The Eastern Theater Command of the Chinese military said on Sunday around noon local time that it conducted live-fire drills in the waters and airspace around Taiwan “as planned.”
“The drills focused on joint fire land strikes and long-range air strike capabilities,” the command said in a statement posted to its official account on the social media platform Weibo, without specifying whether the drills have ended.
Taiwan’s Defense Ministry said that as of 5 p.m. local time on Sunday, 66 Chinese warplanes and 14 Chinese vessels were detected operating around the Taiwan Strait.
Among the 22 jets entering the airspace around Taiwan, 12 crossed the median line, the statement read.
Taiwan’s military “closely monitored” the situation and deployed aircraft and vessels to “appropriately” react to Chinese military drills around the island, the Defense Ministry added. It also said drones “intruded” into outlying islands controlled by Taiwan.
China announced the drills — whose scale marks a significant escalation from past activities — within an hour of the arrival of Pelosi and a congressional delegation in Taiwan on Tuesday evening. The stop, which was expected but not announced beforehand, was part of a larger Asia tour.
On Saturday, 14 vessels and 20 planes operated by the Chinese military were detected around the strait, according to Taiwan’s Defense Ministry. Of the 20 aircraft, 14 crossed the median line, it added.
On Friday, 68 Chinese warplanes were reported in the Taiwan Strait, according to the ministry. Of those, 49 entered Taiwan’s air defense identification zone — a buffer of airspace commonly referred to as an ADIZ. That was just a few planes short of the record set last year when 56 Chinese warplanes entered the ADIZ on the same day.
Taiwan’s Premier Su Tseng-chang on Sunday reiterated Taiwan’s condemnation of the drills.
“Not only Taiwan but other countries in the region as well as freedom-loving countries like the US and so on have vehemently protested and condemned China’s arrogant military operations disrupting regional peace and stability,” he said during a press engagement.
“We call on the Chinese government to not flex its military muscles and disrupt regional peace.”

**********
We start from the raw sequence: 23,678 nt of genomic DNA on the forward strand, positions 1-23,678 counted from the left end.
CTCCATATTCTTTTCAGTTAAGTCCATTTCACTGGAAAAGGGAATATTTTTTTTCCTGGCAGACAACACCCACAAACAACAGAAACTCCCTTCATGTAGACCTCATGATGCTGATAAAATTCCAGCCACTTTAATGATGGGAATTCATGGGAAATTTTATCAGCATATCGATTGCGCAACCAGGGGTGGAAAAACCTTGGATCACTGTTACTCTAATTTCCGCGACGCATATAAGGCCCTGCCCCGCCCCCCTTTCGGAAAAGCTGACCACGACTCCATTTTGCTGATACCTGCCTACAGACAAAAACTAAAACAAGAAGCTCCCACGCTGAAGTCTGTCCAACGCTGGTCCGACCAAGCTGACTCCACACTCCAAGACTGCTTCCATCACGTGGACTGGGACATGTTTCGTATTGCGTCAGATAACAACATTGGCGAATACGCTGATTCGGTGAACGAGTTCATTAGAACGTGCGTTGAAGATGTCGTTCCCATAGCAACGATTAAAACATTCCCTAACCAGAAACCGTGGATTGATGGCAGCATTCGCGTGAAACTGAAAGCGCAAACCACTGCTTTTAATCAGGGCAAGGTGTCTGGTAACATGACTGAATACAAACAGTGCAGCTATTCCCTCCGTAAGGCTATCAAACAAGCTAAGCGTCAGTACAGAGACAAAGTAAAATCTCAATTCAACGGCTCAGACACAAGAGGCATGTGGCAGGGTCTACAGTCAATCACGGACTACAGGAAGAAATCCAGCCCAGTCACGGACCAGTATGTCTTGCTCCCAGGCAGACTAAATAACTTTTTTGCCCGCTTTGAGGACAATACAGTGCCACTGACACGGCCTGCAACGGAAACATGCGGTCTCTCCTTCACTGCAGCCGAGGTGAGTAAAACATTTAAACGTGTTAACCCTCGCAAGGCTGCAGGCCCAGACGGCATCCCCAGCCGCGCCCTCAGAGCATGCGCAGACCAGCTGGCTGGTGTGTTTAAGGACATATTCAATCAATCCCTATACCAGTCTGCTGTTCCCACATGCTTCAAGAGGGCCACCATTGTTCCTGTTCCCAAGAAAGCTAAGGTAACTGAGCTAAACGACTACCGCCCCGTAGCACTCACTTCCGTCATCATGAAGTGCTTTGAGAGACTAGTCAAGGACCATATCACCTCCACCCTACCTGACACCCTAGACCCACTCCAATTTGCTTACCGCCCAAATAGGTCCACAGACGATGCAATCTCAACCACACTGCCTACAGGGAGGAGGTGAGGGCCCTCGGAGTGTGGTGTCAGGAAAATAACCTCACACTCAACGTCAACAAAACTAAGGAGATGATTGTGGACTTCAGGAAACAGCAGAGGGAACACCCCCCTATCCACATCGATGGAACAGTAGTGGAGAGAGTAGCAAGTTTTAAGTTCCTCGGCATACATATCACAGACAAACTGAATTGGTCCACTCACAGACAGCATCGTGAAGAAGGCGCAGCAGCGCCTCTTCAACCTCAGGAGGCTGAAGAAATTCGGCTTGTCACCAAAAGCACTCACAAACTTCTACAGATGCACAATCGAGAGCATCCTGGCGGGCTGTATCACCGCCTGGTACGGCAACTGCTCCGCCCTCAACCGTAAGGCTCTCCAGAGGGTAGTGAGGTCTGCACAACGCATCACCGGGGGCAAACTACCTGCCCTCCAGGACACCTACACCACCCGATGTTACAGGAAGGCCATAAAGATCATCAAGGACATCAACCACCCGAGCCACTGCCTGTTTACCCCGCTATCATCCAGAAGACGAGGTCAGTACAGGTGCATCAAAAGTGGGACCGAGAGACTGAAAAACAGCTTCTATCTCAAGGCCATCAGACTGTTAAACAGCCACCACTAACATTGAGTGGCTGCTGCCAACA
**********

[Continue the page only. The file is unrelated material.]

A US National Security Council spokesperson on Saturday called China’s recent military activities around Taiwan a “significant escalation in China’s efforts to change the status quo.”
“They are provocative, irresponsible, and raise the risk of miscalculation,” the spokesperson said. “They are also at odds with our long-standing goal of maintaining peace and stability across the Taiwan Strait, which is what the world expects.”
US allies have also come forward to condemn China’s actions, including in a joint statement issued Friday by US Secretary of State Antony Blinken, Australian Foreign Minister Penny Wong, and Japanese Foreign Minister Hayashi Yoshimasa following their meeting on the sidelines of the ASEAN Foreign Ministers’ Meeting in Cambodia.
The diplomats “condemned (China’s) launch of ballistic missiles,” including those the Japanese government said landed in its exclusive economic zone, for “raising tension and destabilizing the region,” and called on China “to immediately cease the military exercises,” according to the statement released by the US State Department.
China hit back on Saturday evening, with its embassy in Australia calling the US “the biggest saboteur and destabilizer of peace in the Taiwan Strait” and disputing the “legal basis” for Japan’s claims regarding the missile landings.
“China is the victim of political provocation from the US. The actions taken by the Chinese government to safeguard state sovereignty and territorial integrity and curb the separatist activities are legitimate and justified,” a statement from the embassy read.
CNN’s Gladys Tsai and Arlette Saenz contributed to this report.